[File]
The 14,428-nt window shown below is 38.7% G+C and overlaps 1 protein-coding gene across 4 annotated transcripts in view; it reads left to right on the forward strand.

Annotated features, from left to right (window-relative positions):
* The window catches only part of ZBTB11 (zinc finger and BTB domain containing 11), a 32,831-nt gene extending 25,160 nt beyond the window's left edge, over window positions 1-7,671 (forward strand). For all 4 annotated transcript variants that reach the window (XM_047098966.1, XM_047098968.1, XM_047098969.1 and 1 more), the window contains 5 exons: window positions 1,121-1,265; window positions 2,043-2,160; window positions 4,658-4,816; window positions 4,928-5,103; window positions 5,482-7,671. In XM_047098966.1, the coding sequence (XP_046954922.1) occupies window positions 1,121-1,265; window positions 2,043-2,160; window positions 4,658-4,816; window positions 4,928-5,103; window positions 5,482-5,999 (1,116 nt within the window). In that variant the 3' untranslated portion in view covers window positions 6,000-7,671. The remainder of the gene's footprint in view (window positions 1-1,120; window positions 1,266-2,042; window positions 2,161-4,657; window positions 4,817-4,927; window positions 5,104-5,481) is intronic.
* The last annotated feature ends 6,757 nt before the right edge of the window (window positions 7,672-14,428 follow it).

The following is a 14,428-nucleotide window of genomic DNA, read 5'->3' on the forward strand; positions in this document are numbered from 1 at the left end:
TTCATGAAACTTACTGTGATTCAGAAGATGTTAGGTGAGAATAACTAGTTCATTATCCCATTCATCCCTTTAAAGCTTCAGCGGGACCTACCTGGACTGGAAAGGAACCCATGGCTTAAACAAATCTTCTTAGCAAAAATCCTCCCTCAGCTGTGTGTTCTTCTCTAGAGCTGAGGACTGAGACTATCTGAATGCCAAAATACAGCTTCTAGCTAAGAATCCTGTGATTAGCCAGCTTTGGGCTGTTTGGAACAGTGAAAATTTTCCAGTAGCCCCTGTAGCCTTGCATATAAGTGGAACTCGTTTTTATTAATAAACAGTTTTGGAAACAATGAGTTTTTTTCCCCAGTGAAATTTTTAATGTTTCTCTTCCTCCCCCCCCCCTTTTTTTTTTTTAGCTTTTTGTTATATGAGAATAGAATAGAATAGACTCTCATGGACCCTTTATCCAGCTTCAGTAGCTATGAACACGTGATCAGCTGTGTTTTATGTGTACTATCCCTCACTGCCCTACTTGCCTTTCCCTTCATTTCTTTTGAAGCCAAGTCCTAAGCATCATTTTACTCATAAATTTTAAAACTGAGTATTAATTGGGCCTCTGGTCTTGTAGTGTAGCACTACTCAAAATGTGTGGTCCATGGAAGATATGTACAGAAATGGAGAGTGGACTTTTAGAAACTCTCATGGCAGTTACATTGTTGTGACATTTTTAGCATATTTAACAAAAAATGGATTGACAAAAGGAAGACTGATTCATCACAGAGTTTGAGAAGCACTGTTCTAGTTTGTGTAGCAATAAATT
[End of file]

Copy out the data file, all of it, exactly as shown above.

The 14,428-nt window shown below is 38.7% G+C and overlaps 1 protein-coding gene across 4 annotated transcripts in view; it reads left to right on the forward strand.

Annotated features, from left to right (window-relative positions):
* The window catches only part of ZBTB11 (zinc finger and BTB domain containing 11), a 32,831-nt gene extending 25,160 nt beyond the window's left edge, over window positions 1-7,671 (forward strand). For all 4 annotated transcript variants that reach the window (XM_047098966.1, XM_047098968.1, XM_047098969.1 and 1 more), the window contains 5 exons: window positions 1,121-1,265; window positions 2,043-2,160; window positions 4,658-4,816; window positions 4,928-5,103; window positions 5,482-7,671. In XM_047098966.1, the coding sequence (XP_046954922.1) occupies window positions 1,121-1,265; window positions 2,043-2,160; window positions 4,658-4,816; window positions 4,928-5,103; window positions 5,482-5,999 (1,116 nt within the window). In that variant the 3' untranslated portion in view covers window positions 6,000-7,671. The remainder of the gene's footprint in view (window positions 1-1,120; window positions 1,266-2,042; window positions 2,161-4,657; window positions 4,817-4,927; window positions 5,104-5,481) is intronic.
* The last annotated feature ends 6,757 nt before the right edge of the window (window positions 7,672-14,428 follow it).

The following is a 14,428-nucleotide window of genomic DNA, read 5'->3' on the forward strand; positions in this document are numbered from 1 at the left end:
TTCATGAAACTTACTGTGATTCAGAAGATGTTAGGTGAGAATAACTAGTTCATTATCCCATTCATCCCTTTAAAGCTTCAGCGGGACCTACCTGGACTGGAAAGGAACCCATGGCTTAAACAAATCTTCTTAGCAAAAATCCTCCCTCAGCTGTGTGTTCTTCTCTAGAGCTGAGGACTGAGACTATCTGAATGCCAAAATACAGCTTCTAGCTAAGAATCCTGTGATTAGCCAGCTTTGGGCTGTTTGGAACAGTGAAAATTTTCCAGTAGCCCCTGTAGCCTTGCATATAAGTGGAACTCGTTTTTATTAATAAACAGTTTTGGAAACAATGAGTTTTTTTCCCCAGTGAAATTTTTAATGTTTCTCTTCCTCCCCCCCCCCTTTTTTTTTTTTAGCTTTTTGTTATATGAGAATAGAATAGAATAGACTCTCATGGACCCTTTATCCAGCTTCAGTAGCTATGAACACGTGATCAGCTGTGTTTTATGTGTACTATCCCTCACTGCCCTACTTGCCTTTCCCTTCATTTCTTTTGAAGCCAAGTCCTAAGCATCATTTTACTCATAAATTTTAAAACTGAGTATTAATTGGGCCTCTGGTCTTGTAGTGTAGCACTACTCAAAATGTGTGGTCCATGGAAGATATGTACAGAAATGGAGAGTGGACTTTTAGAAACTCTCATGGCAGTTACATTGTTGTGACATTTTTAGCATATTTAACAAAAAATGGATTGACAAAAGGAAGACTGATTCATCACAGAGTTTGAGAAGCACTGTTCTAGTTTGTGTAGCAATAAATT